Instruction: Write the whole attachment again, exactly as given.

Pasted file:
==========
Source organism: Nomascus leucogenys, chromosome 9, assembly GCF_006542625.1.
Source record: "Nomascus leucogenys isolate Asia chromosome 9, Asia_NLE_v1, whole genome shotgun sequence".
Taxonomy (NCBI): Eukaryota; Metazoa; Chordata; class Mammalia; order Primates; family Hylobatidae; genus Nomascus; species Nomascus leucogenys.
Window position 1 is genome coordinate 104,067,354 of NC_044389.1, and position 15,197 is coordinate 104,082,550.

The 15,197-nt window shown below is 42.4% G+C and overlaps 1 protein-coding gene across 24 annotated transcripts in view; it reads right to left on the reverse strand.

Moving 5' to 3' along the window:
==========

Source organism: Nomascus leucogenys, chromosome 9, assembly GCF_006542625.1.
Source record: "Nomascus leucogenys isolate Asia chromosome 9, Asia_NLE_v1, whole genome shotgun sequence".
Taxonomy (NCBI): Eukaryota; Metazoa; Chordata; class Mammalia; order Primates; family Hylobatidae; genus Nomascus; species Nomascus leucogenys.
Window position 1 is genome coordinate 104,067,354 of NC_044389.1, and position 15,197 is coordinate 104,082,550.

The 15,197-nt window shown below is 42.4% G+C and overlaps 1 protein-coding gene across 24 annotated transcripts in view; it reads right to left on the reverse strand.

Moving 5' to 3' along the window: